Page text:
We are also of the opinion that the exercise of a judicial or discretionary power, by a municipal corporation, which results in a direct and physical injury to the property of an individual, and which from its nature is liable to be repeated and continuous, but is remediable by a change of plan, or the adoption of prudential measures, renders the corporation liable for such damages as occur in consequence of its continuance of the original cause after notice, and an omission to adopt such remedial measures as experience has shown to be necessary and proper. (Wood's Law of Nuisances, § 752.) While in the present case the corporation was under no original obligation to the plaintiff or other citizens to build a sewer at the time and in the manner it did, yet, having exercised the power to do so and thereby created a private nuisance on his premises, it incurred a duty, having created the necessity for its exercise, and having the power to perform it, of adopting and executing such measures as should abate the nuisance and obviate damage. ( Phinizy v. City of Augusta, 47 Ga. 260, 263; Byrnes v. City of Cohoes, supra.)

It is a principle of the fundamental law of the State that the property of individuals cannot be taken for public use except upon the condition that just compensation be made therefor, and any statute conferring power upon a municipal body, the exercise of which results in the appropriation, destruction or physical injury of private property by such body, is inoperative and ineffectual to protect it from liability for the resultant damages, unless some adequate provision is contained in the statute, for making such compensation. The immunity which extends to the consequences, following the exercise of judicial or discretionary power, by a municipal body or other functionary, presupposes that such consequences are lawful in their character, and that the act performed might in some manner be lawfully authorized. When such power can be exercised so as not to create a nuisance, and does not require the appropriation of private property to effectuate it, the power to make such an appropriation or create such nuisance will not be inferred from the grant. Where, however, the acts done are of such a nature as to constitute a positive invasion of the individual rights guaranteed by the Constitution, legislative sanction is ineffectual as a protection to the persons or corporation performing such acts from responsibility for their consequences. ( Radcliff's Ex'rs v. Mayor, etc., 4 N.Y. 195.)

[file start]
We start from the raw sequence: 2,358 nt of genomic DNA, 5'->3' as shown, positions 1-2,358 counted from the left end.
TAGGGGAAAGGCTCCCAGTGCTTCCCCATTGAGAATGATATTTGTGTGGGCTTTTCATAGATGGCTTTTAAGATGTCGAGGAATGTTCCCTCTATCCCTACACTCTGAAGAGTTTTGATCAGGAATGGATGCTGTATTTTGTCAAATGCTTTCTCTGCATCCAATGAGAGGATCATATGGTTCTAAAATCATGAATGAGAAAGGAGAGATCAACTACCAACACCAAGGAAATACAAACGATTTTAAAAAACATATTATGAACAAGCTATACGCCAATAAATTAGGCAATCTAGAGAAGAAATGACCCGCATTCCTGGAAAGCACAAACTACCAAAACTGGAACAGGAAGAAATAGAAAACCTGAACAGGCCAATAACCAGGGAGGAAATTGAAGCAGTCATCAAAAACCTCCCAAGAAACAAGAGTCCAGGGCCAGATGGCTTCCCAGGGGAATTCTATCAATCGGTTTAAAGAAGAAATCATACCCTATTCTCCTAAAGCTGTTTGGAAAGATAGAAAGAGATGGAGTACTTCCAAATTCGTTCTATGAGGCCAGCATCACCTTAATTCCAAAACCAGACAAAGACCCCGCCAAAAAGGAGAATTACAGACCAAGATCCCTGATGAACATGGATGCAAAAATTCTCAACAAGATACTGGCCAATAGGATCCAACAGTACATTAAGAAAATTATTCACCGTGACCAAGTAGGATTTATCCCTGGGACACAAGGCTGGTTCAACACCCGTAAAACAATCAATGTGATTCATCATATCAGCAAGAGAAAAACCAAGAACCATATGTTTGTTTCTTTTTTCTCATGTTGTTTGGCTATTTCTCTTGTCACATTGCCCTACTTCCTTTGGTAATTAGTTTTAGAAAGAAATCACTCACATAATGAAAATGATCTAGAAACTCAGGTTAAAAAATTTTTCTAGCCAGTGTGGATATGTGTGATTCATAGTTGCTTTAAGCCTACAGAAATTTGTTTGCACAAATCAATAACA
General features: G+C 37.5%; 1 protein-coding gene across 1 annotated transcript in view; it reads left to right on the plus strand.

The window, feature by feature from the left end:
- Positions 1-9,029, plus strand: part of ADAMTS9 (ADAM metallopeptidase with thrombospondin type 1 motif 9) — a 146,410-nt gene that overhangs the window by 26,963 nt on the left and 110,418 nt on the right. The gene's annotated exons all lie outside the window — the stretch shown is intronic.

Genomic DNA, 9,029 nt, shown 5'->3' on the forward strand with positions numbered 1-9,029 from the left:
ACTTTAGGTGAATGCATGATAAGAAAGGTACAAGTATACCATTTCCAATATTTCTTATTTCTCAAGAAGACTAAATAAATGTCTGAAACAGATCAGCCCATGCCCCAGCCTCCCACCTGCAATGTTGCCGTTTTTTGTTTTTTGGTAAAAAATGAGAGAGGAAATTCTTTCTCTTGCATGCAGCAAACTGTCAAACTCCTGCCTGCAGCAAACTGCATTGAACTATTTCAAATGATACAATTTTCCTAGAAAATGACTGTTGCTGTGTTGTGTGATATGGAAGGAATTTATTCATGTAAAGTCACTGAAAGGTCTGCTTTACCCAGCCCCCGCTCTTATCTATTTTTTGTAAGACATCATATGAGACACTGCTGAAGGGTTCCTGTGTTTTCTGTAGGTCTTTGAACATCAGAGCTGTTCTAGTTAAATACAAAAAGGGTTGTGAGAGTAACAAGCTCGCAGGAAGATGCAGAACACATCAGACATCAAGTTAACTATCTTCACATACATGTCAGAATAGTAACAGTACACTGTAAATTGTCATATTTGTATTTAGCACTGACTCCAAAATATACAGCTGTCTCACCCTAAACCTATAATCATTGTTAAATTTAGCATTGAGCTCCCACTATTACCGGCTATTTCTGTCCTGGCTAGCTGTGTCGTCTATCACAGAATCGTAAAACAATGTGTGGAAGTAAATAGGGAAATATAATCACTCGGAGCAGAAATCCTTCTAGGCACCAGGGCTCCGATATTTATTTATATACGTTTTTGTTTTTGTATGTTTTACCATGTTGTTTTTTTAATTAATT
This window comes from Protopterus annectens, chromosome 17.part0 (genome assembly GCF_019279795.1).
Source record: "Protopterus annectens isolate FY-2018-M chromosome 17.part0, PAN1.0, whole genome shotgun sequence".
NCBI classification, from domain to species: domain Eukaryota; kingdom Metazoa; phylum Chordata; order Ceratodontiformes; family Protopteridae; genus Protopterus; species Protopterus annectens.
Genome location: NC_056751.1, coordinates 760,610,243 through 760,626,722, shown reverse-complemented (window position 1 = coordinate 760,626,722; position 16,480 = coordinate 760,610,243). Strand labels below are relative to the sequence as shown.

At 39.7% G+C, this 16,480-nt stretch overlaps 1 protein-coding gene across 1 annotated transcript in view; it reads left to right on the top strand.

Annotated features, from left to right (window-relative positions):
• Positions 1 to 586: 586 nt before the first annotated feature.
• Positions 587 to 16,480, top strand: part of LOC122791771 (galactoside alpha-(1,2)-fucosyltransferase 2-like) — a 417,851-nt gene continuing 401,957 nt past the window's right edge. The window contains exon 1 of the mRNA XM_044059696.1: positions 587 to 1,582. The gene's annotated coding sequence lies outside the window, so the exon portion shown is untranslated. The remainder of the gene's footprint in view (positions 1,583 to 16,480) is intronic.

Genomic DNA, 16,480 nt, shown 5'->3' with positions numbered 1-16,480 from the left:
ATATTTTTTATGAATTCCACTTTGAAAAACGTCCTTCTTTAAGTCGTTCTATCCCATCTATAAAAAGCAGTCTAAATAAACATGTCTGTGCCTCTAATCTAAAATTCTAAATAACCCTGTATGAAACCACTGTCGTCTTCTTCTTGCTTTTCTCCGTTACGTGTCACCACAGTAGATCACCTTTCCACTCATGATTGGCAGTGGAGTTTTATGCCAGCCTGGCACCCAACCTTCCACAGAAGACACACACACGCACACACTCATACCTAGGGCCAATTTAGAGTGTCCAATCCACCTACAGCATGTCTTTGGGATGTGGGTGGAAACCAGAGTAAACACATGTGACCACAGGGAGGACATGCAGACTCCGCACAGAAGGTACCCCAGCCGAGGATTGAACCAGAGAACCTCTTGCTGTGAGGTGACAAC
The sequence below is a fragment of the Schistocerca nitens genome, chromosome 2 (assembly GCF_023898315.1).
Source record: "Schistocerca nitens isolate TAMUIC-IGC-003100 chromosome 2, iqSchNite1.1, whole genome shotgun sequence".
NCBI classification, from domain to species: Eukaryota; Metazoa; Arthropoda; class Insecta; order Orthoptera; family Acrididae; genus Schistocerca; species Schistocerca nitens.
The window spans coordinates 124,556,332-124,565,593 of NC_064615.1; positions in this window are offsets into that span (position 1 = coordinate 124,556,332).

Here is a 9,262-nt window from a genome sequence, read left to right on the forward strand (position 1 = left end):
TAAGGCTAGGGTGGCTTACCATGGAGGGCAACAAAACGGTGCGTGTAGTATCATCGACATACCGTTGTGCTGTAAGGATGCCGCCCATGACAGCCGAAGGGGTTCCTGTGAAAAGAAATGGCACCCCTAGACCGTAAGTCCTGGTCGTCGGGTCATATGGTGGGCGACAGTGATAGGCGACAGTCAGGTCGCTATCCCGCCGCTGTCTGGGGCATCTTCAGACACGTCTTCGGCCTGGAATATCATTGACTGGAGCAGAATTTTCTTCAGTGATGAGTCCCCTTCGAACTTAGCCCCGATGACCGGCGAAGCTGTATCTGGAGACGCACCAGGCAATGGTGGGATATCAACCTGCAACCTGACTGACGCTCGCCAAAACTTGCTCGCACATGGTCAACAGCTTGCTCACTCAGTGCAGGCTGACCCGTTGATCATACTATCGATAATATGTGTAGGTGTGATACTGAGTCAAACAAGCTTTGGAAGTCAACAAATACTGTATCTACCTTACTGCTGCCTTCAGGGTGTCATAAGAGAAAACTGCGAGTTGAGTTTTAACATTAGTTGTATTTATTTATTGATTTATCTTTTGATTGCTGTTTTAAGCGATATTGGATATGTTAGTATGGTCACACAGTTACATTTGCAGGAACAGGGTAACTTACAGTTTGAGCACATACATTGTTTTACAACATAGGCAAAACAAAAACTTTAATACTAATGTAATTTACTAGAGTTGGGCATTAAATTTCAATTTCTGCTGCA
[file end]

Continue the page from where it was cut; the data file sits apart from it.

It has been sometimes suggested that the principle illustrated in the maxim, " salis populi est suprema lex" may be applied to and will shield the perpetrators, from liability for damages arising through the exercise of such power, by a municipal corporation; but we apprehend that this maxim cannot be thus invoked. ( Wilson v. Mayor, etc., 1 Den. 595.) The cases where such a doctrine can be properly applied must, from the very nature of the principle, be confined to circumstances of sudden emergency, threatening disaster, public calamity and precluding a resort to remedies requiring time and deliberation. (Whart. Leg. Max. No. 89; Mayor, etc., v. Lord, 17 Wend. 285.) It is suggested in the latter case that even in such an event, under the principles of the Constitution, the public would be liable for the damages inflicted. However this may be, we are quite clear that the theory that a municipal corporation has the right in prosecuting a scheme of improvements, to appropriate without compensation, either designedly or inadvertently, the permanent or occasional occupation of a citizen's property, even though for the public benefit, cannot be supported upon the principle referred to. If the use of such property is required for public purposes, the Constitution points out the way in which it may be acquired, when there is no such imminency in the danger apprehended as precludes a resort to the remedy provided, and the only mode by which it can be lawfully taken in such cases, is that afforded by the excuse of the right of eminent domain.

No question arises here over the distinction between actual or constructive damages, for the inundation of an individual's premises, constitutes a trespass rendering the party occasioning the injury liable for the damages caused. ( Scriver v. Smith, 100 N.Y. 471; Cooley on Torts, 332; St. Peter v. Denison, 58 N.Y. 416; Pumpelly v. Green Bay Co., 13 Wall. 166, 168; Eaton v. B.C. M.R.R. 51 N.H. 504.)